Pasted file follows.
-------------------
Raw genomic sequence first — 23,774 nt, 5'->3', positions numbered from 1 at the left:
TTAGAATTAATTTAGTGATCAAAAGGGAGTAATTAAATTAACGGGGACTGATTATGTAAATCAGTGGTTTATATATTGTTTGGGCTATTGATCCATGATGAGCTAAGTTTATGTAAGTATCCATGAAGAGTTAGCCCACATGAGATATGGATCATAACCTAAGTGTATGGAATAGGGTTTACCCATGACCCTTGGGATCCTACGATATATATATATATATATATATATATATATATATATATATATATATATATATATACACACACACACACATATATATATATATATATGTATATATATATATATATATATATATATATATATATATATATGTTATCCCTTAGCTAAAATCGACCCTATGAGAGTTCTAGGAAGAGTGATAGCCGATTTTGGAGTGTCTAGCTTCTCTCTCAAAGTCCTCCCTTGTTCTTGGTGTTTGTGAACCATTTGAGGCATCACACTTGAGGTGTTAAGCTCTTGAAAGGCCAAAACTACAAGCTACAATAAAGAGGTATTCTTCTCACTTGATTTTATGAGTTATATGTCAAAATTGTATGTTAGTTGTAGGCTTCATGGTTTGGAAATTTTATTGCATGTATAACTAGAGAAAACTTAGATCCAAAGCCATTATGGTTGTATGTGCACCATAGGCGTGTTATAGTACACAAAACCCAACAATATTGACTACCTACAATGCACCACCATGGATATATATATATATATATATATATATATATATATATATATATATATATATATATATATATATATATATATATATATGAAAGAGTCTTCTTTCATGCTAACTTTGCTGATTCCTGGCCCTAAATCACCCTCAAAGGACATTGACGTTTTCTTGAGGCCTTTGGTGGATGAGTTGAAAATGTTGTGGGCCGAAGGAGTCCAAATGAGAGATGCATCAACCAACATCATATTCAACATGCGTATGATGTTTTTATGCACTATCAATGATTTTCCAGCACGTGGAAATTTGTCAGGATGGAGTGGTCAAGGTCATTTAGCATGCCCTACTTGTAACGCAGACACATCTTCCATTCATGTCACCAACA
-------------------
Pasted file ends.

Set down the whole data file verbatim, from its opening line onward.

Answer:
Raw genomic sequence first — 23,774 nt, 5'->3', positions numbered from 1 at the left:
TTAGAATTAATTTAGTGATCAAAAGGGAGTAATTAAATTAACGGGGACTGATTATGTAAATCAGTGGTTTATATATTGTTTGGGCTATTGATCCATGATGAGCTAAGTTTATGTAAGTATCCATGAAGAGTTAGCCCACATGAGATATGGATCATAACCTAAGTGTATGGAATAGGGTTTACCCATGACCCTTGGGATCCTACGATATATATATATATATATATATATATATATATATATATATATATATATATATATACACACACACACACATATATATATATATATATGTATATATATATATATATATATATATATATATATATATATATGTTATCCCTTAGCTAAAATCGACCCTATGAGAGTTCTAGGAAGAGTGATAGCCGATTTTGGAGTGTCTAGCTTCTCTCTCAAAGTCCTCCCTTGTTCTTGGTGTTTGTGAACCATTTGAGGCATCACACTTGAGGTGTTAAGCTCTTGAAAGGCCAAAACTACAAGCTACAATAAAGAGGTATTCTTCTCACTTGATTTTATGAGTTATATGTCAAAATTGTATGTTAGTTGTAGGCTTCATGGTTTGGAAATTTTATTGCATGTATAACTAGAGAAAACTTAGATCCAAAGCCATTATGGTTGTATGTGCACCATAGGCGTGTTATAGTACACAAAACCCAACAATATTGACTACCTACAATGCACCACCATGGATATATATATATATATATATATATATATATATATATATATATATATATATATATATATATATATATATATATATATGAAAGAGTCTTCTTTCATGCTAACTTTGCTGATTCCTGGCCCTAAATCACCCTCAAAGGACATTGACGTTTTCTTGAGGCCTTTGGTGGATGAGTTGAAAATGTTGTGGGCCGAAGGAGTCCAAATGAGAGATGCATCAACCAACATCATATTCAACATGCGTATGATGTTTTTATGCACTATCAATGATTTTCCAGCACGTGGAAATTTGTCAGGATGGAGTGGTCAAGGTCATTTAGCATGCCCTACTTGTAACGCAGACACATCTTCCATTCATGTCACCAACA